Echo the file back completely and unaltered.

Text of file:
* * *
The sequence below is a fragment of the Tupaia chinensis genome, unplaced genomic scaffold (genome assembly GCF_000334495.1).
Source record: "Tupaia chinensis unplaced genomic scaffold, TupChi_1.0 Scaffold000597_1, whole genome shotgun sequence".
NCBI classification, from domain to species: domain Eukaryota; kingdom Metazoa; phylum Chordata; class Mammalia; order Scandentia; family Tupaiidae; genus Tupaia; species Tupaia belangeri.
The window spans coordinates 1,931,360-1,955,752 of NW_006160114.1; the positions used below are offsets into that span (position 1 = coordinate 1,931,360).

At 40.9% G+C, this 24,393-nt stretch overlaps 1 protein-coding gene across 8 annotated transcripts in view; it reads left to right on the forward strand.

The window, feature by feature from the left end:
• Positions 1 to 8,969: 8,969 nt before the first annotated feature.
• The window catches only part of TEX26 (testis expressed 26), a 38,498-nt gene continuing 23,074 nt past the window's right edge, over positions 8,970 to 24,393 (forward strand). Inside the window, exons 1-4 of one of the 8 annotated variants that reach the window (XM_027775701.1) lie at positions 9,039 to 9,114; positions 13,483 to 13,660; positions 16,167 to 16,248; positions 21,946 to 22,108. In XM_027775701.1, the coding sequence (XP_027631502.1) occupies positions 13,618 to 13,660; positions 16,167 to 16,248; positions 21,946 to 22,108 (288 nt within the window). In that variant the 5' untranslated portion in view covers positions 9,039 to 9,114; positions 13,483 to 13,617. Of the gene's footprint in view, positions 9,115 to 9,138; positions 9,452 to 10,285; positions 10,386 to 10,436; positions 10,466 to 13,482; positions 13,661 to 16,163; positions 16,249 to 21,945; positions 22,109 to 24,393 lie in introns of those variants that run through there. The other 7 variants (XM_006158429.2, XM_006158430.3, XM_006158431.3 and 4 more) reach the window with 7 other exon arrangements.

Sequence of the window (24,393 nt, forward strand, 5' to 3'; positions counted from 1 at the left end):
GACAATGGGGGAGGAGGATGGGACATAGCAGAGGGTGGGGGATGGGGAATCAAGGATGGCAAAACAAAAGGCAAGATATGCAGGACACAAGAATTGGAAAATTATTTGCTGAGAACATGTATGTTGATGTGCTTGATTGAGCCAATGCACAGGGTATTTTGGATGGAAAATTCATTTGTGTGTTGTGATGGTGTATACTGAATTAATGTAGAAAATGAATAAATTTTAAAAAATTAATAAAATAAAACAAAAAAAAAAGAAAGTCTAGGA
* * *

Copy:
The sequence below is a fragment of the Tupaia chinensis genome, unplaced genomic scaffold (genome assembly GCF_000334495.1).
Source record: "Tupaia chinensis unplaced genomic scaffold, TupChi_1.0 Scaffold000597_1, whole genome shotgun sequence".
NCBI classification, from domain to species: domain Eukaryota; kingdom Metazoa; phylum Chordata; class Mammalia; order Scandentia; family Tupaiidae; genus Tupaia; species Tupaia belangeri.
The window spans coordinates 1,931,360-1,955,752 of NW_006160114.1; the positions used below are offsets into that span (position 1 = coordinate 1,931,360).

At 40.9% G+C, this 24,393-nt stretch overlaps 1 protein-coding gene across 8 annotated transcripts in view; it reads left to right on the forward strand.

The window, feature by feature from the left end:
• Positions 1 to 8,969: 8,969 nt before the first annotated feature.
• The window catches only part of TEX26 (testis expressed 26), a 38,498-nt gene continuing 23,074 nt past the window's right edge, over positions 8,970 to 24,393 (forward strand). Inside the window, exons 1-4 of one of the 8 annotated variants that reach the window (XM_027775701.1) lie at positions 9,039 to 9,114; positions 13,483 to 13,660; positions 16,167 to 16,248; positions 21,946 to 22,108. In XM_027775701.1, the coding sequence (XP_027631502.1) occupies positions 13,618 to 13,660; positions 16,167 to 16,248; positions 21,946 to 22,108 (288 nt within the window). In that variant the 5' untranslated portion in view covers positions 9,039 to 9,114; positions 13,483 to 13,617. Of the gene's footprint in view, positions 9,115 to 9,138; positions 9,452 to 10,285; positions 10,386 to 10,436; positions 10,466 to 13,482; positions 13,661 to 16,163; positions 16,249 to 21,945; positions 22,109 to 24,393 lie in introns of those variants that run through there. The other 7 variants (XM_006158429.2, XM_006158430.3, XM_006158431.3 and 4 more) reach the window with 7 other exon arrangements.

Sequence of the window (24,393 nt, forward strand, 5' to 3'; positions counted from 1 at the left end):
GACAATGGGGGAGGAGGATGGGACATAGCAGAGGGTGGGGGATGGGGAATCAAGGATGGCAAAACAAAAGGCAAGATATGCAGGACACAAGAATTGGAAAATTATTTGCTGAGAACATGTATGTTGATGTGCTTGATTGAGCCAATGCACAGGGTATTTTGGATGGAAAATTCATTTGTGTGTTGTGATGGTGTATACTGAATTAATGTAGAAAATGAATAAATTTTAAAAAATTAATAAAATAAAACAAAAAAAAAAGAAAGTCTAGGA